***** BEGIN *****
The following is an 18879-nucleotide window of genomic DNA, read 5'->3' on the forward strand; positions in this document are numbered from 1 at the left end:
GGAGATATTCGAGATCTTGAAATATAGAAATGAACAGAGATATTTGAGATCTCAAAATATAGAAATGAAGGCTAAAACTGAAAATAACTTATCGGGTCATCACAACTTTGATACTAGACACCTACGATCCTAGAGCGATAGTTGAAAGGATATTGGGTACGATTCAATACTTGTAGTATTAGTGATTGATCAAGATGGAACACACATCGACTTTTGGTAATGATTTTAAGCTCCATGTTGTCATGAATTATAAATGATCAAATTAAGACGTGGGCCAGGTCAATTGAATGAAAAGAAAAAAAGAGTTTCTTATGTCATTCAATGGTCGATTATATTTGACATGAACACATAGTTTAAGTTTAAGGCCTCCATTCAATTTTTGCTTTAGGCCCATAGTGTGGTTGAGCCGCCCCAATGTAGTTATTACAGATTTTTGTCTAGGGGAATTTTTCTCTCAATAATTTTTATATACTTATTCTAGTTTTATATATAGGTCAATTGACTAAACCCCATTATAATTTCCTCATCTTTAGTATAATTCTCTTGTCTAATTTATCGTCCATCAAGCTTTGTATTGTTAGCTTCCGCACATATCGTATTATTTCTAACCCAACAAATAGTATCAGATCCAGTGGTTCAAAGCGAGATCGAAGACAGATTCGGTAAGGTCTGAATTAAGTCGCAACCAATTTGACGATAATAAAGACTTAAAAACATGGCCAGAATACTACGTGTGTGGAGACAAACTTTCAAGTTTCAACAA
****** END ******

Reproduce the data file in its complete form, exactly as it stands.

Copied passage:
The following is an 18879-nucleotide window of genomic DNA, read 5'->3' on the forward strand; positions in this document are numbered from 1 at the left end:
GGAGATATTCGAGATCTTGAAATATAGAAATGAACAGAGATATTTGAGATCTCAAAATATAGAAATGAAGGCTAAAACTGAAAATAACTTATCGGGTCATCACAACTTTGATACTAGACACCTACGATCCTAGAGCGATAGTTGAAAGGATATTGGGTACGATTCAATACTTGTAGTATTAGTGATTGATCAAGATGGAACACACATCGACTTTTGGTAATGATTTTAAGCTCCATGTTGTCATGAATTATAAATGATCAAATTAAGACGTGGGCCAGGTCAATTGAATGAAAAGAAAAAAAGAGTTTCTTATGTCATTCAATGGTCGATTATATTTGACATGAACACATAGTTTAAGTTTAAGGCCTCCATTCAATTTTTGCTTTAGGCCCATAGTGTGGTTGAGCCGCCCCAATGTAGTTATTACAGATTTTTGTCTAGGGGAATTTTTCTCTCAATAATTTTTATATACTTATTCTAGTTTTATATATAGGTCAATTGACTAAACCCCATTATAATTTCCTCATCTTTAGTATAATTCTCTTGTCTAATTTATCGTCCATCAAGCTTTGTATTGTTAGCTTCCGCACATATCGTATTATTTCTAACCCAACAAATAGTATCAGATCCAGTGGTTCAAAGCGAGATCGAAGACAGATTCGGTAAGGTCTGAATTAAGTCGCAACCAATTTGACGATAATAAAGACTTAAAAACATGGCCAGAATACTACGTGTGTGGAGACAAACTTTCAAGTTTCAACAA